Turmeric Curry May Keep Alzheimer's at Bay
A spice used for thousands of years, curry, may be a powerful new weapon in fighting Alzheimer's Disease, researchers said.
Researchers from UCLA and the Department of Veterans Affairs said their study of curcumin, the yellow pigment in curry, found it broke up existing beta amyloid on rats' brains and helped prevent accumulation of the destructive plaque.
Reporting in the Journal of Biological Chemistry, the team said curcumin is more effective in stopping the protein fragments from forming than many other drugs being tested to treat the disease that affects 4 million Americans and millions more worldwide. "The prospect of finding a safe and effective new approach to both prevention and treatment of Alzheimer's disease is tremendously exciting," said Gregory Cole, the main UCLA investigator.
"Curcumin has been used for thousands of years as a safe anti-inflammatory in a variety of ailments as part of Indian traditional medicine," Cole said. Recent animal studies "support a growing interest in its possible use for diseases of aging involving oxidative damage and inflammation like Alzheimer's, cancer and heart disease." Dr. Cole called for human trials of curcumin to establish safe and effective doses.
University of California in Los Angeles found that Alzheimer's disease involves amyloid (Abeta) accumulation, oxidative damage and inflammation, and risk is reduced with increased antioxidant and anti-inflammatory consumption. The phenolic yellow curry pigment curcumin has potent anti-inflammatory and antioxidant activities and can suppress oxidative damage, inflammation, cognitive deficits, and amyloid accumulation. Studies showed that curcumin injected peripherally into aged Tg mice, crossed the blood brain barrier and bound plaques. When fed to aged Tg2576 mice with advanced amyloid accumulation, curcumin labeled plaques and reduced amyloid levels and plaque burden. Hence, curcumin directly binds small ss-amyloid species to block aggregation and fibril formation in vitro and in vivo. These data suggest that low dose curcumin effectively disaggregates plaques as well as prevents fibril and oligomer formation, supporting the rationale for curcumin use in clinical trials preventing or treating Alzheimer's disease.
University of Southern California, Keck School of Medicine, Los Angeles, California revealed that epidemiological studies show reduced risk of Alzheimer's disease among patients using non-steroidal inflammatory drugs (NSAID) indicating the role of inflammation in Alzheimer's disease.
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Standardized Curcumin (Turmeric)
Curcumin, the active constituent of the spice turmeric, is an antioxidant that may possess benefits for degenerative diseases. Curcumin has also shown a wide range of health-boosting properties, including support for inflammation relief and circulation.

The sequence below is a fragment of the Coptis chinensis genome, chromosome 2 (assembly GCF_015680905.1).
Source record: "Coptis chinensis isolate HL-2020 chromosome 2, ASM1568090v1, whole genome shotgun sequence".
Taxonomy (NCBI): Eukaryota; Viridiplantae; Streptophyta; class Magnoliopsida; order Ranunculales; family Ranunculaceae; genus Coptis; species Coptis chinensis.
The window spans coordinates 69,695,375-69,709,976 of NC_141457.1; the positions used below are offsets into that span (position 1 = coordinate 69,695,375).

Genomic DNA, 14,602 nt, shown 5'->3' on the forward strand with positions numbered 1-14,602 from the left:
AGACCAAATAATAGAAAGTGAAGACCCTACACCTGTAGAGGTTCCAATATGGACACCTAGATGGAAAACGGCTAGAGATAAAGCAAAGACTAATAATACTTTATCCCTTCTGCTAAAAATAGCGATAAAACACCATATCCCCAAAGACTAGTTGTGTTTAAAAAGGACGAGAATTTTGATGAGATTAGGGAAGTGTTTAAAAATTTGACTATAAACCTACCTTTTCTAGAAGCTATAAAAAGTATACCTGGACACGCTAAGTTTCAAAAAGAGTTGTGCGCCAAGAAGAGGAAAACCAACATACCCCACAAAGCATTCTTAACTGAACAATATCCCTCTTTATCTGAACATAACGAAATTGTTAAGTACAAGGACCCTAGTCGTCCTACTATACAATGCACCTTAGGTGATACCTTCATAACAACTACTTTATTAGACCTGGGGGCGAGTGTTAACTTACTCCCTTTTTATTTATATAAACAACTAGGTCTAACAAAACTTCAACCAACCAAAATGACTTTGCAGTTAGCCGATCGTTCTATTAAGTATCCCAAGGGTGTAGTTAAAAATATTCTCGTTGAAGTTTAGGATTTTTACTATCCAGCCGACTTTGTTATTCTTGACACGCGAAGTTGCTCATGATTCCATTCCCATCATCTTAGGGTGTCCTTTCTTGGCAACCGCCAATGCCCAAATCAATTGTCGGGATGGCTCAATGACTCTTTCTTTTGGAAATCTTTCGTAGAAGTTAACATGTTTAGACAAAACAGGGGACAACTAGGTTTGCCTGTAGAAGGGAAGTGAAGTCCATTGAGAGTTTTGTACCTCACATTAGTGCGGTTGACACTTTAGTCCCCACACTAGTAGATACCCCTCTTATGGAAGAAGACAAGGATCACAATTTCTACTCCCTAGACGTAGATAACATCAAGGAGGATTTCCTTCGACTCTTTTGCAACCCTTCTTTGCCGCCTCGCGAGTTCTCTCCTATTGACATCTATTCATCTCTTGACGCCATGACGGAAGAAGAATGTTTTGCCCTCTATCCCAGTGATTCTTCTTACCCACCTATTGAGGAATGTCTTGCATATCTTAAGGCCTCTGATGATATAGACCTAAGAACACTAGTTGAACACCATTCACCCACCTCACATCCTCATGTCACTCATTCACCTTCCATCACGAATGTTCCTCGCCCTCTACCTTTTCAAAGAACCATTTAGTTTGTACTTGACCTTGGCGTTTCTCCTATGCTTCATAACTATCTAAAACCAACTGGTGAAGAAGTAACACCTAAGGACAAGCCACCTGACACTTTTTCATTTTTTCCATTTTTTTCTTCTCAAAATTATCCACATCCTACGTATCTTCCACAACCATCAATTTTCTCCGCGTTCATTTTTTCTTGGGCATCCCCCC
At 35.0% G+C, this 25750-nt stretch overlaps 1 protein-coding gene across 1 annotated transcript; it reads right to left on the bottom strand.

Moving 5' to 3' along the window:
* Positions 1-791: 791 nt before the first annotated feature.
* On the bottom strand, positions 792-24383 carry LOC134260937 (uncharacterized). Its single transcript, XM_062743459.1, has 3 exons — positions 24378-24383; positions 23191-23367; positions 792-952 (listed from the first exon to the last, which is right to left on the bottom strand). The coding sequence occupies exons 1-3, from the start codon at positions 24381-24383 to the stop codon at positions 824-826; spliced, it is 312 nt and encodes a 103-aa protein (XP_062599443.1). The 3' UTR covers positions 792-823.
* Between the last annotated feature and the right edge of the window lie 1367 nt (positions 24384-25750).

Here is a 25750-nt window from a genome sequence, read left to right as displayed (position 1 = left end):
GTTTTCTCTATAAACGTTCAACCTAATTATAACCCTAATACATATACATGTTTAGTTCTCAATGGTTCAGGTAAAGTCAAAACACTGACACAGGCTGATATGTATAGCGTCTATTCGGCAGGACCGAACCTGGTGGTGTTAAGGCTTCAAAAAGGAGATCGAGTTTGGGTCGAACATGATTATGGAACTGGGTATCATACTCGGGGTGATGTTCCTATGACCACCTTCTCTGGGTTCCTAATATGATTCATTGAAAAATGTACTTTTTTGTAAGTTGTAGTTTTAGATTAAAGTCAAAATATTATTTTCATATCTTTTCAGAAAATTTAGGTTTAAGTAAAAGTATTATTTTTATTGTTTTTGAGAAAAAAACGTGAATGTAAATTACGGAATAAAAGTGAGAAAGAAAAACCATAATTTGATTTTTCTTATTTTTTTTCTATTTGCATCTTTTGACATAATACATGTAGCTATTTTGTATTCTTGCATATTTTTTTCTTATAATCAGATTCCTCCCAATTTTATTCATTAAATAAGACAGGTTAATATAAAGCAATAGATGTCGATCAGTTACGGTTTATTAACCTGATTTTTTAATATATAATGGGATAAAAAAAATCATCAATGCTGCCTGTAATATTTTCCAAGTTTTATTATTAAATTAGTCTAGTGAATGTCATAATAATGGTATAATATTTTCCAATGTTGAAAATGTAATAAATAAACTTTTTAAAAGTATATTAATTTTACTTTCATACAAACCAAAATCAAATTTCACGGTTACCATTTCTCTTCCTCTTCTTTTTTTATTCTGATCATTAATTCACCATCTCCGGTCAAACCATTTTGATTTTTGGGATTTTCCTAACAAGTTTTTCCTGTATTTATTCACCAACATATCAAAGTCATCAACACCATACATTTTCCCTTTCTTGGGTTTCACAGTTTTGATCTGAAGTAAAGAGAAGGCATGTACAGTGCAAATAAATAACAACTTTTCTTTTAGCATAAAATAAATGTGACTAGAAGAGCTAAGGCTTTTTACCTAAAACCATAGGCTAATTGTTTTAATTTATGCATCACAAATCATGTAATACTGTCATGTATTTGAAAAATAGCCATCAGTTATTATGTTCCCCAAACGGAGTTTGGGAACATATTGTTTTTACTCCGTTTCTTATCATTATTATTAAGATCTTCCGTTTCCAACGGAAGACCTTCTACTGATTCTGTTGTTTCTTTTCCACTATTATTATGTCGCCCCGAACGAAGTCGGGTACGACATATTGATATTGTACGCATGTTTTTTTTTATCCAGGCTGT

In several studies, curcumin has shown increasing potential as an anti-cancer agent. Curcumin has previously displayed success in protecting against the development of colonic tumors in laboratory animals treated with colon cancer-inducing agents. In a study published in the Journal of Carcinogenesis, curcumin appeared to induce cellular arrest when added to human colon cancer cells. Other studies show that curcumin's anti-cancer effects appear to be due to its ability to induce apoptosis, a predetermined death of cells, as well as to arrest the cell cycle. Other published studies show that curcumin effectively inhibits cancer cell growth in human skin cancer, lung cancer, and prostate cancer cells. Large randomized, double-blind, placebo-controlled studies need to be conducted in humans to prove benefits in cancer patients.
Curcumin may hold anti-inflammatory properties, as studies have shown that it may benefit joint function, while reducing inflammation and pain. Curcumin has been shown to reduce inflammation by lowering histamine levels, while possibly increasing the production of natural cortisone by the adrenal glands. This antioxidant has been used in rheumatoid arthritis trials, and was shown to display some benefits for reducing inflammation and symptoms such as pain and stiffness. And in a study published in the International Journal of Clinical Pharmacology and Therapeutic Toxicology, curcumin was proven effective at easting post-surgical inflammation.
In studies, curcumin has displayed other health benefits. It has been shown to aid circulation, as it may reduce platelets from clumping together, and may defend against atherosclerosis.
Curcumin is also effective at shielding the liver from various toxic compounds. And one recent study showed that curcumin may have some benefit for cystic fibrosis.
Heartspring Staff are assistants of board reviewed doctors that are medical editors, authors, and reviewers, providing oversight for Heartspring.net. This article is currently undergoing doctor reveiw.
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